The Misuse of Biased-Samples to Confuse

Samples can be of great use in approximating some set of characteristics of the overall population or in determining the outcome of events (e.g. elections) from opinions, but these samples can easily be misleading due to bias. Even when all aspects of the test are controlled for, biases can still be built-in to the sample. Don’t allow yourself to be fooled by biased samples, even if the study itself seems genuine.

Samples may be biased in that they are not representative of the entire population, so be mindful of that when reviewing studies that employ samples. There’s usually some aspect of the population always left out and one can only extrapolate so much from their particular sample. Suppose a liberal magazine polls their readers on their political opinions and their sample reports that most people in their sample are in favor of a liberal political leader. The magazine may predict that a liberal political leader would be elected, but the fallacy here is that they’re sampling a subsection of the population that does not represent the total views of all voters. Take another example: a social scientist is interviewing random people at a grocery store around 6pm about their job satisfaction and concludes, from these opinions, that most people are happy with their jobs. Do you see the issue? Interviewing at 6pm excludes people who may be working late shifts, something which may certainly have a bearing on their job satisfaction. The particular grocery store may be expensive or inexpensive, so that will exclude people of different incomes that work elsewhere. Lastly, the part of the city, the city itself, and the region they decide to conduct these interviews in excludes other places with individuals who may very well have a different set of issues that they face. One needs to look no further than the difference between a small town that revolves around a mining industry and a bustling city the revolves around tourism to understand why this can skew the data. It is in this light that biases can be part of the sample, so you should always be mindful of who the sample excludes and how this may not reflect the overall attitudes of the population.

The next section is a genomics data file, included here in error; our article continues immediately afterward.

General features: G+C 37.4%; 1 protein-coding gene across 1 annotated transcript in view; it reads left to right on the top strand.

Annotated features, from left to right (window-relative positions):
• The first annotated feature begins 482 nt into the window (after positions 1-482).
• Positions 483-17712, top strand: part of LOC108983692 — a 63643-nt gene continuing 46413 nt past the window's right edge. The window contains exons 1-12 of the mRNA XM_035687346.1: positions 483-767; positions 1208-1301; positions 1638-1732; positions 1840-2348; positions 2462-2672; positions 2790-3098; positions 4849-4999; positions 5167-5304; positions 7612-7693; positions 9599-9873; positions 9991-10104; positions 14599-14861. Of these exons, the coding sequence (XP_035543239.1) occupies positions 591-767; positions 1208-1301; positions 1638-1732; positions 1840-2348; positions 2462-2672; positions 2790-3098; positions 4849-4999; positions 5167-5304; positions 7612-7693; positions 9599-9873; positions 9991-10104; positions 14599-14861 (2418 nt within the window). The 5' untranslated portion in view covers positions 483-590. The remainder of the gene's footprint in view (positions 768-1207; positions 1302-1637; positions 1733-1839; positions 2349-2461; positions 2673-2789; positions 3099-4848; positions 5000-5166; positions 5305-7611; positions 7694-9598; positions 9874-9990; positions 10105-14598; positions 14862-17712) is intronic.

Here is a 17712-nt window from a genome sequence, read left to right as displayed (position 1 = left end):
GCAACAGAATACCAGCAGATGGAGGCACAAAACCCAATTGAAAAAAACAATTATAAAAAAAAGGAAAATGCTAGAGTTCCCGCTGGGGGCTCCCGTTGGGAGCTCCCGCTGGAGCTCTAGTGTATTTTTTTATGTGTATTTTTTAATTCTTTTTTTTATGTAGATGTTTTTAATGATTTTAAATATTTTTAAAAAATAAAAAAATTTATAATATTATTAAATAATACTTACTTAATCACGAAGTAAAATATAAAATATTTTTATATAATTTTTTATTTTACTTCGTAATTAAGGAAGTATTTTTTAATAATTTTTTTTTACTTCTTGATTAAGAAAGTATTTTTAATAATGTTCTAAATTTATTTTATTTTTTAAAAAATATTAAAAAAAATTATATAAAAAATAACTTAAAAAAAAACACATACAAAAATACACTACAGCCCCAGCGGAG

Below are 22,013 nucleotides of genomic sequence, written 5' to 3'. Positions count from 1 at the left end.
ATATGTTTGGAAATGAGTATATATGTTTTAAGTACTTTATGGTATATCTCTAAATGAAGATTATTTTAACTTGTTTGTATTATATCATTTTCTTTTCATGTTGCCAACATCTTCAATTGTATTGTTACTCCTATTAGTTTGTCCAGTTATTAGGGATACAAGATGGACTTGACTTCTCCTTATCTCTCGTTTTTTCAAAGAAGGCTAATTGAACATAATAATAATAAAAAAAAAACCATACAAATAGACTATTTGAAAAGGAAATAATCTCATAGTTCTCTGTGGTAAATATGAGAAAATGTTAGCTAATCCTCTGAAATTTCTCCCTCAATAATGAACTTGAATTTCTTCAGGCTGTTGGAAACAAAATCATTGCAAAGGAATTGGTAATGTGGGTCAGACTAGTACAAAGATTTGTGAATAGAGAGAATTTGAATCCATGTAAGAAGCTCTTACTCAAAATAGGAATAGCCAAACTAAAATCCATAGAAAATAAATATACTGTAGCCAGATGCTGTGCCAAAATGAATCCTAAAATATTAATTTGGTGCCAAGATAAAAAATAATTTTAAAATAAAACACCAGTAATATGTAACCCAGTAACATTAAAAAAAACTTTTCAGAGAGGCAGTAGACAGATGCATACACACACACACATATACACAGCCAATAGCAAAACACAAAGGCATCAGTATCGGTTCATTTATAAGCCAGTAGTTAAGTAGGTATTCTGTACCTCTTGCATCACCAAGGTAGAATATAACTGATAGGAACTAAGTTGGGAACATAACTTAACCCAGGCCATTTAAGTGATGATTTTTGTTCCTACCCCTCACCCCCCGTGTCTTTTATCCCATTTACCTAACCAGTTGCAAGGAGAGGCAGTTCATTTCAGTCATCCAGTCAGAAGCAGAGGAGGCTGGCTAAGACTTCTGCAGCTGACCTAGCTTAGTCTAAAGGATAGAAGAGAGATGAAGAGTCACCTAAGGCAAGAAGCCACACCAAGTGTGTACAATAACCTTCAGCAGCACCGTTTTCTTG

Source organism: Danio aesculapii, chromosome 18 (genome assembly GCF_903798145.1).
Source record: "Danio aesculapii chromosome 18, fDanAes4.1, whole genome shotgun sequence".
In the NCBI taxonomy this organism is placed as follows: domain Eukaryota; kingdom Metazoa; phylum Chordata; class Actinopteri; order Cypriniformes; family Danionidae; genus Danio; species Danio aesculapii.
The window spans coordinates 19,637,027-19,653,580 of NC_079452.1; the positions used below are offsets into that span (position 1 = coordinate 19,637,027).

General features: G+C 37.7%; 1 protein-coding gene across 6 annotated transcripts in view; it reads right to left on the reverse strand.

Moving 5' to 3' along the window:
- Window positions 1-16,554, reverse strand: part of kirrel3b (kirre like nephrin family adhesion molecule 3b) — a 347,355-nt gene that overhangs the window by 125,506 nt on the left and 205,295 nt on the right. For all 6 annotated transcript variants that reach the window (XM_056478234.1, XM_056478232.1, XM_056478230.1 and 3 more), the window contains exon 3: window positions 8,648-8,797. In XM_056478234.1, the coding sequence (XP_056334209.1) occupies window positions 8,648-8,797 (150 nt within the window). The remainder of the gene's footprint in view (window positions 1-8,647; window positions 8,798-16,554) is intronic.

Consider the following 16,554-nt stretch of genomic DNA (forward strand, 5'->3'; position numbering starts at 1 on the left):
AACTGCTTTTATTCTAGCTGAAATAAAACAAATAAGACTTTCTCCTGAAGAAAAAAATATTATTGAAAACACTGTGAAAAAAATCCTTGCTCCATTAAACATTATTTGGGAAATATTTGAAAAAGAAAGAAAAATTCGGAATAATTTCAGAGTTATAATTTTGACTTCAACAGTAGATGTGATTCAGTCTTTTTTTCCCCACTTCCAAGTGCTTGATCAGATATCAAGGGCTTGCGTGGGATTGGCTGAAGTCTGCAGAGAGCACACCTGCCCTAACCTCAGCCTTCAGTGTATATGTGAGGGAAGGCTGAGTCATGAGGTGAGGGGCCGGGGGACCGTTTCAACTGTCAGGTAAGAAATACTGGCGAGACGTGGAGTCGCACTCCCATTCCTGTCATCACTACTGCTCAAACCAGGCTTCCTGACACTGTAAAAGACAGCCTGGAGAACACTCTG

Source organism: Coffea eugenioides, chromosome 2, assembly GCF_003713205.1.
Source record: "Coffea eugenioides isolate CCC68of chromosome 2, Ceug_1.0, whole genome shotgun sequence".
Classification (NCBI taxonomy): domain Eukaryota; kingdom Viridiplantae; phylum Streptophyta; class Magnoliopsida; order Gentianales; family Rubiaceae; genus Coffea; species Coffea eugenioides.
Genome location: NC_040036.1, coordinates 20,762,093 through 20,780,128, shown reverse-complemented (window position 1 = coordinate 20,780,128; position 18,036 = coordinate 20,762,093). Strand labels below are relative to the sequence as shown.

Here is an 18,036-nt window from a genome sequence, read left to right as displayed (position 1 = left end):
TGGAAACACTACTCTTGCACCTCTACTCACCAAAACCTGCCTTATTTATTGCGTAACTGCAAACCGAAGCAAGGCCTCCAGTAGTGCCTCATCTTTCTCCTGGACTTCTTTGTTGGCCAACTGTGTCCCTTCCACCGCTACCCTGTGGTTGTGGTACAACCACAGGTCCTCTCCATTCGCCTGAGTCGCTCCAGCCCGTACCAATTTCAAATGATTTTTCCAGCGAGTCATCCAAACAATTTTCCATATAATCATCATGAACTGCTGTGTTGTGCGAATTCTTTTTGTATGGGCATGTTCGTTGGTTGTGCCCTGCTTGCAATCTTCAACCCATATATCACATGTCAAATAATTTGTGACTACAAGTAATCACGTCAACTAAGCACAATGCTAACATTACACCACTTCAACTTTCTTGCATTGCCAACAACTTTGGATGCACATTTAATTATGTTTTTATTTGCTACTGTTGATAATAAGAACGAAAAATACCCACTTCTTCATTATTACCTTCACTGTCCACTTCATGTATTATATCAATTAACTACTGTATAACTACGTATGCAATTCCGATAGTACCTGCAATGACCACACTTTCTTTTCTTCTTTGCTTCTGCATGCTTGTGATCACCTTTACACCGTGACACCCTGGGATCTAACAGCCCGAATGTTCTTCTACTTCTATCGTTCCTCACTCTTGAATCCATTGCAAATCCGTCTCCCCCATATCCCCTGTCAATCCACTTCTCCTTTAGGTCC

Samples will always exclude some part of the population and it’s just a matter of whom. Ask yourself who the sample is excluding and ask yourself what views are not equally being represented. Then, ask yourself if the sample can really accurately reflect what the persons conducting the study say they can. If the data is extrapolated too far, the study is bound to be inaccurate because it will exclude relevant perspectives and persons.


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